Southland dairy farmers are urged to take it slow and steady when transitioning dairy cows onto fodder beet crops this season.
DairyNZ regional leader for Southland, Richard Kyte, says cows must be very slowly introduced to fodder beet by gradually decreasing pasture/silage allocation and increasing the crop over 14-21 days.
"It's about attention to every detail all the way through the transition process. We can see issues after the first eight to 10 days, when people think they are through the process," says Richard.
Even for cows eating fodder beet during late lactation, careful transition up to their winter feed allocation is required.
"We've had cases recently of acidosis in cows, related to fodder beet. Acidosis can cause rumen damage or death and will definitely reduce a cow's food consumption.
"It's just about people being vigilant, if they think cows aren't looking well, call a vet to check them out. The feed regime can then be adjusted to keep cows healthy."
Too much of the high sugar crop in a cow's daily feed intake or not having sufficient time to adapt to fodder beet as part of the winter diet can lead to lactic acid production in the cow's rumen, causing acidosis.
Farmers need to look for cows that separate themselves from the mob, are not eating, are dehydrated, scouring, bloating, have milk fever like symptoms, are down or die suddenly, and contact their vet immediately.
DairyNZ senior scientist Dawn Dalley says cows vary in how quickly they adapt to a new feed and the amount they can eat.
"We recommend farmers start mature cows with 1-2kg DM fodder beet per cow per day and only increase by 1kg DM every second day to the required allocation," says Dawn.
"During transition do not increase the allocation if all cows are not eating beet or bulbs are being left on previous days' breaks."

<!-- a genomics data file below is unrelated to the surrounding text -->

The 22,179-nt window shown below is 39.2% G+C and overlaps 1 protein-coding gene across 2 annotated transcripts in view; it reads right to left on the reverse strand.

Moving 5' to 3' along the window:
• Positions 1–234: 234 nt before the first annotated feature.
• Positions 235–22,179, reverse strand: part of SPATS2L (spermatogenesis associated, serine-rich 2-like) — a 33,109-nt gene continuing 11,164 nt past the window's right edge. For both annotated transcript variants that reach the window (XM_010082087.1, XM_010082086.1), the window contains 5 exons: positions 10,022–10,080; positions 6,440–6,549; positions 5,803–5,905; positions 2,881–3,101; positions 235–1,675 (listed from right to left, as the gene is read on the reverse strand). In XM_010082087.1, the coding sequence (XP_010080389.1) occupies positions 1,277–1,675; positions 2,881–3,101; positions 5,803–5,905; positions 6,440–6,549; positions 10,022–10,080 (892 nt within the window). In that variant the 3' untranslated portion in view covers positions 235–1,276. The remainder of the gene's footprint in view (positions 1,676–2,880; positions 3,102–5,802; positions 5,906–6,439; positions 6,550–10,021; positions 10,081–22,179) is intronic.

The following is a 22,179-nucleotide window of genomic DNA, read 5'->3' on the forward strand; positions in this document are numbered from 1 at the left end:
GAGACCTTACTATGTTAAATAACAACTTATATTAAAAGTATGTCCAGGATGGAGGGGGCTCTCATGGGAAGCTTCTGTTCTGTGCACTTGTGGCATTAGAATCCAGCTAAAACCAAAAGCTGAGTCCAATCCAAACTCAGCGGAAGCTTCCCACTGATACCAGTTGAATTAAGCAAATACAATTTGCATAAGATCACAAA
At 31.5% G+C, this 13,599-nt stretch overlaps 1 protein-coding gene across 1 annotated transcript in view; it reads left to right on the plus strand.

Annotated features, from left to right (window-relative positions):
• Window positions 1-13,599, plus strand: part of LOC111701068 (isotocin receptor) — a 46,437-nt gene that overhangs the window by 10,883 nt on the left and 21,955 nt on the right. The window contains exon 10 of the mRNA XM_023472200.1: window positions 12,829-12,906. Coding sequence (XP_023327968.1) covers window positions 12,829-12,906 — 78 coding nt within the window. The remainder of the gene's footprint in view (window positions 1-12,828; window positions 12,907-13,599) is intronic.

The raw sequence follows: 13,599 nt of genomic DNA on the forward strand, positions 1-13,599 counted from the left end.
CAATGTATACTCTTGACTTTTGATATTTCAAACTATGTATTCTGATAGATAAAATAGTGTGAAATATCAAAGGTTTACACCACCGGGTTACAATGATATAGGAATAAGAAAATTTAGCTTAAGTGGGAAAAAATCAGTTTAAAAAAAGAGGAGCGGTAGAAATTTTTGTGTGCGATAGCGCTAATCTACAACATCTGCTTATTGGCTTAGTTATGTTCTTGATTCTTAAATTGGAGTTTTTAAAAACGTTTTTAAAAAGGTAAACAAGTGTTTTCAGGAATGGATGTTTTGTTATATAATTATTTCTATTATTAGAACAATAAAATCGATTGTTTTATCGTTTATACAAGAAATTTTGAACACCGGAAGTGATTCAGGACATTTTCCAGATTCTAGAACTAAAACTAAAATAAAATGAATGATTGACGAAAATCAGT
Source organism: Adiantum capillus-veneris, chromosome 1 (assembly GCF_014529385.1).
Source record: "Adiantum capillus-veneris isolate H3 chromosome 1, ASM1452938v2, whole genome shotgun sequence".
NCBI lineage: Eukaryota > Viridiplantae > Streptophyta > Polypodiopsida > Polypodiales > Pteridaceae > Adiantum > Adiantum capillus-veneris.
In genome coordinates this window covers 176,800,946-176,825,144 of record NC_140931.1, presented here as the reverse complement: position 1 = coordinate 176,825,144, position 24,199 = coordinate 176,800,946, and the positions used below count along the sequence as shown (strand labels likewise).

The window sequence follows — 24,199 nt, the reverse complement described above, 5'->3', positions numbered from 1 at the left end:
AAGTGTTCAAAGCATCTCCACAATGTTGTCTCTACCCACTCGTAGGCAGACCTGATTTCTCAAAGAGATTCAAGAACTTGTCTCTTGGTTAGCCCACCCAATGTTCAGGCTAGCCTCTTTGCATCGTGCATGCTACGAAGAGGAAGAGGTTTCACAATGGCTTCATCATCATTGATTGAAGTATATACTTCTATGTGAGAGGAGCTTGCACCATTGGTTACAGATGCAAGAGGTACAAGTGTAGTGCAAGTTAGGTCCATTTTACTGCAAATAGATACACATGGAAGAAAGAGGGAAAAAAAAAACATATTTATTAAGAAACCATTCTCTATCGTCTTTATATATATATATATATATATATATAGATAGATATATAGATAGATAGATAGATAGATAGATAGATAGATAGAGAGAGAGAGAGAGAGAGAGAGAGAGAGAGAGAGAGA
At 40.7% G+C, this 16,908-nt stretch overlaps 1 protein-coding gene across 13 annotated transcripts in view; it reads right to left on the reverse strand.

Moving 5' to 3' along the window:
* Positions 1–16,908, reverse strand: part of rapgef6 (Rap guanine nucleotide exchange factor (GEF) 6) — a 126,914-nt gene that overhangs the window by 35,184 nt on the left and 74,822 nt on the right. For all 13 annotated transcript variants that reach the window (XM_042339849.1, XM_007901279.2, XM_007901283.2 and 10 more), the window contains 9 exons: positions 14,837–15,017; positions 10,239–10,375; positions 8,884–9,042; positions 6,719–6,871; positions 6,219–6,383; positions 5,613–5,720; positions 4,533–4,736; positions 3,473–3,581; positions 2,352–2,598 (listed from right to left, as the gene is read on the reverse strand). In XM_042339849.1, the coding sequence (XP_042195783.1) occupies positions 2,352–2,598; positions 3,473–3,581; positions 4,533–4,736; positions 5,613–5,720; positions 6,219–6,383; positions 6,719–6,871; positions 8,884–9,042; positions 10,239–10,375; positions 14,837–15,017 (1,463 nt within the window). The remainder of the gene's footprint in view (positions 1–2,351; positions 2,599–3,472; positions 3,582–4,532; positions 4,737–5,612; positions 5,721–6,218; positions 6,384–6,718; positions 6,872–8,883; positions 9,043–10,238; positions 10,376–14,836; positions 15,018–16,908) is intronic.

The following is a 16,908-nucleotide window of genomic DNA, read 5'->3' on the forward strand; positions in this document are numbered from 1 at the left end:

Heifers and rising yearlings should be started on 1kg DM fodder beet per cow per day and only increase by 0.5kg DM every second or third day, once all animals are eating.
Dawn says cows should also be offered silage, hay or straw at least three hours before feeding fodder beet, to slow their crop intake.
"It's also valuable to accurately measure the crop yield, which includes knowing the percentage of dry matter of the crop being offered, and remembering it can vary between paddocks."
Having good electricity on fences and a very close second fence in case of break out is also vital.
"Check your cows frequently - individual cows transition differently, so even with well-planned transitioning, acidosis can occur."
More transition and feeding information is available at dairynz.co.nz/fodderbeet.
Farmers can also seek further advice from other farmers who've used fodder beet through Dairy Connect, visit dairynz.co.nz/dairy-connect.
Careful transitioning onto fodder beet
- Introduce cows to fodder beet by gradually decreasing pasture/silage and increasing the crop over 14-21 days.
- Start mature cows on 1-2kg DM fodder beet per cow per day and only increase by 1kg DM every second day to the required allocation.
- Heifers and rising yearlings should start on 1kg DM fodder beet per cow per day and only increase by 0.5kg DM every second or third day, once all animals are eating.
- During transition do not increase allocation if all cows are not eating beet or bulbs are being left on previous days’ breaks.
- Offer silage, hay or straw at least three hours before feeding fodder beet.
- Measure the crop yield, which includes knowing the percentage of dry matter of the crop being offered.
- Be vigilant - if you think cows aren’t looking well, call a vet to check them.
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